Part Four of a Series
Talk given at the Buddha Center, Second Life
by Wayne Ren-Cheng, Shi
It is written in the earliest known texts of the Pali Nikayas that the Buddha chose to remain silent when metaphysical subjects arose, subjects that were unknowable in his culture and time. He was taking a view that a “science of thought” would allow human beings to recognize the suffering that encompasses life from birth to death, and to recognize as an individual and a society the alleviation of suffering. He came to the realization, through his own experience that any discussions of metaphysics would distract one from the realities of the causal Universe that humans engage with from birth to death. However, there is one aspect of metaphysics that Siddhartha first engaged in as a young man, and continued to engage in until his death at eighty years of age . . . mystery.
Mysteries are something to be solved. Whereas, metaphysics, magic, mythology and mysticism are events and abilities that are meant to be taken on faith especially when religion enters the conversation. They are meant to be taken as truth without the question ‘why?’ being asked. It is mystery viewed as a religious truth that is incomprehensible to reason and knowable only through divine revelation. When ‘why’ is asked with the intent of finding an answer based in reality and experience those metaphysical concepts take on the nature of mystery. Mystery can be viewed as what is the cause, why does something happen. A sense of spirituality arises with the question why no matter the context: religious, spiritual, or philosophical.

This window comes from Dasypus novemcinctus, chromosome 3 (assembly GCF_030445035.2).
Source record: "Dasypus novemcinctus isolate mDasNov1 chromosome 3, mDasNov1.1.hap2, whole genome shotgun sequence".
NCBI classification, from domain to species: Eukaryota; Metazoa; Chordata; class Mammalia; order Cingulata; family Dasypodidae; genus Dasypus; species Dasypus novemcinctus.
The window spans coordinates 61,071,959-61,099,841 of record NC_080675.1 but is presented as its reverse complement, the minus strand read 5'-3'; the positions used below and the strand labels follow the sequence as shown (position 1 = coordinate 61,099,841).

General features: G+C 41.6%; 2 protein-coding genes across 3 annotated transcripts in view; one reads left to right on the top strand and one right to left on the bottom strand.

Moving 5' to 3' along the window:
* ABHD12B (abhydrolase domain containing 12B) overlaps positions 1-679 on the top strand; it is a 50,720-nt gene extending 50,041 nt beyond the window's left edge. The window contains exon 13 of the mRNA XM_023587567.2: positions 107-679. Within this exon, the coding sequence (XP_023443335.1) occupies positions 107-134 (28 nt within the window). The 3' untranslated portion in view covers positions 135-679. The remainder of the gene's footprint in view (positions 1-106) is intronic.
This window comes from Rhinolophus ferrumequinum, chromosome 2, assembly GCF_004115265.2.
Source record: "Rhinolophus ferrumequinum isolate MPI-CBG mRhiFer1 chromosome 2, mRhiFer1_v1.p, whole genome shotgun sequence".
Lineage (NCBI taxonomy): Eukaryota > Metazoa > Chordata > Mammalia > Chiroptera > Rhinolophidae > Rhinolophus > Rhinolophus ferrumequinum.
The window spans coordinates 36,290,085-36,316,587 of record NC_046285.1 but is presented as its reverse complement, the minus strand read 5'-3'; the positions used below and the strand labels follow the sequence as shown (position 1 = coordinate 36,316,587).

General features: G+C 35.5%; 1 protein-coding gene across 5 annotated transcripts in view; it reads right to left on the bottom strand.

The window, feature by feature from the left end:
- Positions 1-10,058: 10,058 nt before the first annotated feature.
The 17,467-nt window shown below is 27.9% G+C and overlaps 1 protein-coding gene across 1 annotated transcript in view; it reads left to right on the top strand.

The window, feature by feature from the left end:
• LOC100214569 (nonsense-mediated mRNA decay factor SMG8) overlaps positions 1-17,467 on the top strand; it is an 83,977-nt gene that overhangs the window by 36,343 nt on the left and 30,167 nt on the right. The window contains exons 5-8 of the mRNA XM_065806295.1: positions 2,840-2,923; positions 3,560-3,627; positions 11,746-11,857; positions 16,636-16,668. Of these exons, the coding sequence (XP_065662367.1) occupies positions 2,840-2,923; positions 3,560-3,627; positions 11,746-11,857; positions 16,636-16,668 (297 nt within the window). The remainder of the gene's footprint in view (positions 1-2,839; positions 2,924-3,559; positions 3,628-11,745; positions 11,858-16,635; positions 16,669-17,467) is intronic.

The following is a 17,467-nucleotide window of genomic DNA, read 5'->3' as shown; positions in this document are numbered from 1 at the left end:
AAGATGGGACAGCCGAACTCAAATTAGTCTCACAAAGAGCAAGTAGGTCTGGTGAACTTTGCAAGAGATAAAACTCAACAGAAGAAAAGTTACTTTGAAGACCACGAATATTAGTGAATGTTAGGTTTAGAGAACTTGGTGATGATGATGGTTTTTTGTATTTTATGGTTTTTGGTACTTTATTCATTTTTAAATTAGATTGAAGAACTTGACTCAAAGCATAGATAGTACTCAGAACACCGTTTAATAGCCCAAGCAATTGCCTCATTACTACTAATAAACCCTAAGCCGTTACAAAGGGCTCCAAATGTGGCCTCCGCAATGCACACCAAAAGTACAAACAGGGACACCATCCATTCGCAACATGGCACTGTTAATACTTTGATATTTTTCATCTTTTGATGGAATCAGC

Ven. David said in a talk here at the Buddha Center, “Our spiritual side is driven by thoughts of what is this Universe all about. Humans love a good mystery. It is what drives the pursuit of science for example. A mystery is without boundaries, it requires an open mind, and the suspension of our ordinary filters, so we can be accepting of an ever increasing expansion of our mind’s horizons, so this expansion of thought results in making the abstract real.”
In the initial talk in this series, “Science of Thought”, I offered the 5Ms, metaphysics, mythology, magic, mysticism and mystery. Of the five, the first four are unknowables that become known over time with the advent of new ways of exploring and understanding the world around us, or may never become known. There is a mythological tale of the Buddha that says as a young man he determined through mathematics the approximate size of an atom. Before his Awakening Siddhartha engaged in what was termed a “counting contest” with a mathematician named Arjuna, a culturally significant way of settling disputes in ancient India. Siddhartha sought to win the heart of a woman, Gopa. To do this he was asked to calculate a very big number and a very small number, the number of smallest possible unit of measure, yojana. He would need to determine how many atoms (yojana) in a line ten kilometers long. The myth has it that Siddhartha nearly calculated the exact size of an atom millenia before an electron microscope was available. He arrived at the number 0.00000000001416 meter, more or less the size of a carbon atom. Siddhartha was very close to solving a mystery of the Universe without being aware of it, a mystery that was eventually solved in 1920.